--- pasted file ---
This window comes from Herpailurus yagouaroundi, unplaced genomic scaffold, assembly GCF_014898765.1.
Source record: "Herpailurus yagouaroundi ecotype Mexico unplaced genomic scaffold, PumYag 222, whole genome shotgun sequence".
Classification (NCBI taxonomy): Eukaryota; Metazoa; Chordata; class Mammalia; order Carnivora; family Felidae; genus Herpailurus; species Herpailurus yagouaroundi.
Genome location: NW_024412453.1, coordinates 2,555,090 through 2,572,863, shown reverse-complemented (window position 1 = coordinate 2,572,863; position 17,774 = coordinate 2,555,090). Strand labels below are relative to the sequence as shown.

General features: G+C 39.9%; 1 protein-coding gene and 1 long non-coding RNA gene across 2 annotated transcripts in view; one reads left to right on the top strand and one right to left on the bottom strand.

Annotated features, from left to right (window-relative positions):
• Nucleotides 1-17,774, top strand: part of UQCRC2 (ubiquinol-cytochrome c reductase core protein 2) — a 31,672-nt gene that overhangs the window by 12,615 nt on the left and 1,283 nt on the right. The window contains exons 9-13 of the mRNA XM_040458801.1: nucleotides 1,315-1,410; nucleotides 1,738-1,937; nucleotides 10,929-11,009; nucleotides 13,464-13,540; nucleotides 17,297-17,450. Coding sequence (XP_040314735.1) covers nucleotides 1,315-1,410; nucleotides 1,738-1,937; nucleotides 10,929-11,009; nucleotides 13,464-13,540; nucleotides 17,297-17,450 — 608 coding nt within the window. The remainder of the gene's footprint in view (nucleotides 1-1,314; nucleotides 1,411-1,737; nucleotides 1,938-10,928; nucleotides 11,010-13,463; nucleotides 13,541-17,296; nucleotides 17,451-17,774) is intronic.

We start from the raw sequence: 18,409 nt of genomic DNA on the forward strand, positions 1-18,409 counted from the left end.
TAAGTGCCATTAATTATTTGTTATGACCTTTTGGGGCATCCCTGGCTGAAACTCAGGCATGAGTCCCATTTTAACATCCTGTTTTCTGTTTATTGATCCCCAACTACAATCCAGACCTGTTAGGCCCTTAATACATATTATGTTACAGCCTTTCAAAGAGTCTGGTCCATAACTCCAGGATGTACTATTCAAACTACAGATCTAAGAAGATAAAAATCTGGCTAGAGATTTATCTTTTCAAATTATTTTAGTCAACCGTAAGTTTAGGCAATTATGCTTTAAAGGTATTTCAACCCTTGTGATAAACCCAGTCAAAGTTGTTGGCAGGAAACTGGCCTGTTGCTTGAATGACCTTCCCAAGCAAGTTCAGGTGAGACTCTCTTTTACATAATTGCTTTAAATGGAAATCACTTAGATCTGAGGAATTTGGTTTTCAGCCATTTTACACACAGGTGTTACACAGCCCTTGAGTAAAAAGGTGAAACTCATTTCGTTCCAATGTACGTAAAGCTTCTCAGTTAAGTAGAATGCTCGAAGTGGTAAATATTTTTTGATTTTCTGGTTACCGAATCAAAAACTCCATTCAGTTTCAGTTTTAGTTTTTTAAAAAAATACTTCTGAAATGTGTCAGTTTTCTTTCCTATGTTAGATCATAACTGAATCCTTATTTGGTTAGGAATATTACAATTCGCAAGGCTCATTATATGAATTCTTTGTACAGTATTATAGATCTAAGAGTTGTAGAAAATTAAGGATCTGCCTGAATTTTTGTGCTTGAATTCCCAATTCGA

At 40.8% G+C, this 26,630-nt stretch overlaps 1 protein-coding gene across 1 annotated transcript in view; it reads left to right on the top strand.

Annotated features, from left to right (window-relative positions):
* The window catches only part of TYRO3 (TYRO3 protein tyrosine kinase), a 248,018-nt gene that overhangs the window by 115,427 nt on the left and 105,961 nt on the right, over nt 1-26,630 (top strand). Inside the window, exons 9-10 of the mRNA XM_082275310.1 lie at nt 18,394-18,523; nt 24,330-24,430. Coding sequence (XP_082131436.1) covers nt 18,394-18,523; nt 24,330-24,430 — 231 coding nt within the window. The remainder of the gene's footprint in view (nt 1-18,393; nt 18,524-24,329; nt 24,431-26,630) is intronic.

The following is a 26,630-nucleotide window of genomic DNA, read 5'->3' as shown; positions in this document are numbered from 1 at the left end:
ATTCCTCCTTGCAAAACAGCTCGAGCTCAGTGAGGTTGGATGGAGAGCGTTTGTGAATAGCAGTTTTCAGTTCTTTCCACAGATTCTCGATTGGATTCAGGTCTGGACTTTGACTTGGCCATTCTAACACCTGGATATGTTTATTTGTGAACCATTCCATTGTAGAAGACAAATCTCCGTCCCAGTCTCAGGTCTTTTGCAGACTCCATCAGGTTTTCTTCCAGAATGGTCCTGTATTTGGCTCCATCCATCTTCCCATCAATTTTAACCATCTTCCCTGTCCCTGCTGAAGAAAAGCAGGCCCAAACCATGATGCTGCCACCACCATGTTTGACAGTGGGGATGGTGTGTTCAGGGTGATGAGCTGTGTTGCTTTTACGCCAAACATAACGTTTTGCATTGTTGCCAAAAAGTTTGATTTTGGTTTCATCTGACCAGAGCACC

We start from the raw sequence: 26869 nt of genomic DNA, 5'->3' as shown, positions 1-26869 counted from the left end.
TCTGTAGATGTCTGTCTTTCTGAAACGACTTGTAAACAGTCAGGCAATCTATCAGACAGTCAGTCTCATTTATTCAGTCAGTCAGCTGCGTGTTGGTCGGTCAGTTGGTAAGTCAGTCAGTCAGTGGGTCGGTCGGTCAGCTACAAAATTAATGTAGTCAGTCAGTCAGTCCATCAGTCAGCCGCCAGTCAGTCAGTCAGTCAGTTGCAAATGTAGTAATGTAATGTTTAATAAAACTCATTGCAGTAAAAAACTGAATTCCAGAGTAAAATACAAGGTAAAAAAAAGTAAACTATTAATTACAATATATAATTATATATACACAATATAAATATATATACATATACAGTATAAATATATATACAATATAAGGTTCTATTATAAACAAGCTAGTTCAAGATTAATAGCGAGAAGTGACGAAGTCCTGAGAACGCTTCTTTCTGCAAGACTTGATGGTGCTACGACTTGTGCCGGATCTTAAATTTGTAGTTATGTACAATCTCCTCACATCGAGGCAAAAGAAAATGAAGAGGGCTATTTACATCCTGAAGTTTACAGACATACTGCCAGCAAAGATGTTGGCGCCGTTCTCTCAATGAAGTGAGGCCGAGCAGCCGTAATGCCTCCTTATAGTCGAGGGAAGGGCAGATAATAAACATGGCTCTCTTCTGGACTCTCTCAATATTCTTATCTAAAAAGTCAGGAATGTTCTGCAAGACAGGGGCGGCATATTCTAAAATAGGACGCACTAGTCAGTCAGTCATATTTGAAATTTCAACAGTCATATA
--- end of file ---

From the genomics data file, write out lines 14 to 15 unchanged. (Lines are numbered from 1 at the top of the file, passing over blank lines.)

ATTCCTCCTTGCAAAACAGCTCGAGCTCAGTGAGGTTGGATGGAGAGCGTTTGTGAATAGCAGTTTTCAGTTCTTTCCACAGATTCTCGATTGGATTCAGGTCTGGACTTTGACTTGGCCATTCTAACACCTGGATATGTTTATTTGTGAACCATTCCATTGTAGAAGACAAATCTCCGTCCCAGTCTCAGGTCTTTTGCAGACTCCATCAGGTTTTCTTCCAGAATGGTCCTGTATTTGGCTCCATCCATCTTCCCATCAATTTTAACCATCTTCCCTGTCCCTGCTGAAGAAAAGCAGGCCCAAACCATGATGCTGCCACCACCATGTTTGACAGTGGGGATGGTGTGTTCAGGGTGATGAGCTGTGTTGCTTTTACGCCAAACATAACGTTTTGCATTGTTGCCAAAAAGTTTGATTTTGGTTTCATCTGACCAGAGCACC

We start from the raw sequence: 26869 nt of genomic DNA, 5'->3' as shown, positions 1-26869 counted from the left end.